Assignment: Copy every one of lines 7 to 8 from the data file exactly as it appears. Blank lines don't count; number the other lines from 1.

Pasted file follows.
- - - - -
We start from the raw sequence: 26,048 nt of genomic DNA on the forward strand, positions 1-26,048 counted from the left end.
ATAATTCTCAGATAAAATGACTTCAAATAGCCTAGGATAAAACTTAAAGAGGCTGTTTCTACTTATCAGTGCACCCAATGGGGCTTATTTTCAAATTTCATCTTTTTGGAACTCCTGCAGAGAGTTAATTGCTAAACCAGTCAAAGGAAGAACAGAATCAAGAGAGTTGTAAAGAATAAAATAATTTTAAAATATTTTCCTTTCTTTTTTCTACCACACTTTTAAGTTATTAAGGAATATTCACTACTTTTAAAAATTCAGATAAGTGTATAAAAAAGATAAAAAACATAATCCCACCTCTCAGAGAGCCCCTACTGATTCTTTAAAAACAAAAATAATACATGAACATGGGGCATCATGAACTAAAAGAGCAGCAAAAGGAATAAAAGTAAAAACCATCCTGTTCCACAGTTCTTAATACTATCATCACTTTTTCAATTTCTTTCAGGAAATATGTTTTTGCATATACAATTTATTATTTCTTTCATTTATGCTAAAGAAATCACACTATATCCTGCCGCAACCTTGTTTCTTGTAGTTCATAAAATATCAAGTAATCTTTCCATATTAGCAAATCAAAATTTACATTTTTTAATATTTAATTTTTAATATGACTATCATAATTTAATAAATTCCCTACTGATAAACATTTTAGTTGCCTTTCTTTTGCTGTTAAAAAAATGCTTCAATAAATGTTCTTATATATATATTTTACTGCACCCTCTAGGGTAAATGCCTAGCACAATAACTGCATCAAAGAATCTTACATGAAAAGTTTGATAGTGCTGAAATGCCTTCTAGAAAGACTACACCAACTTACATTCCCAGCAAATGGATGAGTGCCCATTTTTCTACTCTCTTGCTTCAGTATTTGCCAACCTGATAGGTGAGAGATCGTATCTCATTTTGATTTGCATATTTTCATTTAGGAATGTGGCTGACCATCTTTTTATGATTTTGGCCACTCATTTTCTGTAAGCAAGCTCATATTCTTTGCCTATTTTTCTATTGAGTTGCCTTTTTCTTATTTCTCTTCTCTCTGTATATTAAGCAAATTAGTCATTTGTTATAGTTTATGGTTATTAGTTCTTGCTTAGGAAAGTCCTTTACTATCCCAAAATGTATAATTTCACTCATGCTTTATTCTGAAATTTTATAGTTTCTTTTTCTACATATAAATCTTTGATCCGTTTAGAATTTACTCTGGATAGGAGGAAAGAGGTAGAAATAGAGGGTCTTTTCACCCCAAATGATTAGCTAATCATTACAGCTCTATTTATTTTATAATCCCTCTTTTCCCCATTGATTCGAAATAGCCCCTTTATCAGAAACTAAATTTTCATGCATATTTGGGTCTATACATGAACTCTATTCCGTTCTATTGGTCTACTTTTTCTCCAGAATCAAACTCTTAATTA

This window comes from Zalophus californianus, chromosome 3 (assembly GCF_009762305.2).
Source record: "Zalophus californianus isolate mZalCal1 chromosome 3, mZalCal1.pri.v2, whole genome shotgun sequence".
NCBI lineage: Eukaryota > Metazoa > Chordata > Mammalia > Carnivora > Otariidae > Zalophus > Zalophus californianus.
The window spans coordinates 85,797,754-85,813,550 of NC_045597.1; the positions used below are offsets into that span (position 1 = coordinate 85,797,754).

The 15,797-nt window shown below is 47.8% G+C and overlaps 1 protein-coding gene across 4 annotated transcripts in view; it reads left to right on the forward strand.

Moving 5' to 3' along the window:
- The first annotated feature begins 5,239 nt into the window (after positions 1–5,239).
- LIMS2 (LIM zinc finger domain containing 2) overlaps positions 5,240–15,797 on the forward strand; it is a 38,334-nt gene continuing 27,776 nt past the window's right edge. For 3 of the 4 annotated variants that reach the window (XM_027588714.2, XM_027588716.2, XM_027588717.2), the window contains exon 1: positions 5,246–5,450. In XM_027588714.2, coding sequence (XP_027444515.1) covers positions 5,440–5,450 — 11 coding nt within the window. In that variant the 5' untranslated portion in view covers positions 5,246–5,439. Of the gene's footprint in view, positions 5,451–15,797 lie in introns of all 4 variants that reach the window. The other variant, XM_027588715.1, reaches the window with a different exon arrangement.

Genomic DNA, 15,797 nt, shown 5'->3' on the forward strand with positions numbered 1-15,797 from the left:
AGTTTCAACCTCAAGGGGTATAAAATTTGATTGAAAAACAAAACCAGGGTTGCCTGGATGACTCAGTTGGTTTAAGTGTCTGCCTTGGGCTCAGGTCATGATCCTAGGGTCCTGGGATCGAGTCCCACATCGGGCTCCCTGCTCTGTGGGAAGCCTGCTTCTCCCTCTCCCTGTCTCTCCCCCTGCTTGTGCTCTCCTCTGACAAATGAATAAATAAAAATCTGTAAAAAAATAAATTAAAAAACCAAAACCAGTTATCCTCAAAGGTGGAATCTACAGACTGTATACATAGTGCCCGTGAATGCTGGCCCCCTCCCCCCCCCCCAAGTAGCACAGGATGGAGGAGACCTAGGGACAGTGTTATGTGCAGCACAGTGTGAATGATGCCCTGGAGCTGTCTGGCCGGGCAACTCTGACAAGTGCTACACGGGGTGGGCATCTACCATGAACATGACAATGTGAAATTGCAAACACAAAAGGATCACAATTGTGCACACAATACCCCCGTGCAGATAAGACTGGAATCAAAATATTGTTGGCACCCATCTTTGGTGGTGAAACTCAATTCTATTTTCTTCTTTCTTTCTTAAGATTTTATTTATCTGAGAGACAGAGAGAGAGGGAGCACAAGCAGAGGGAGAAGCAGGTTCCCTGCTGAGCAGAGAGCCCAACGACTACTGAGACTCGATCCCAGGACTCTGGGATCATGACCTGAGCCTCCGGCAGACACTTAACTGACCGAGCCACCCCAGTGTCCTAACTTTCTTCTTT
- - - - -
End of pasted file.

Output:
The 15,797-nt window shown below is 47.8% G+C and overlaps 1 protein-coding gene across 4 annotated transcripts in view; it reads left to right on the forward strand.

Moving 5' to 3' along the window: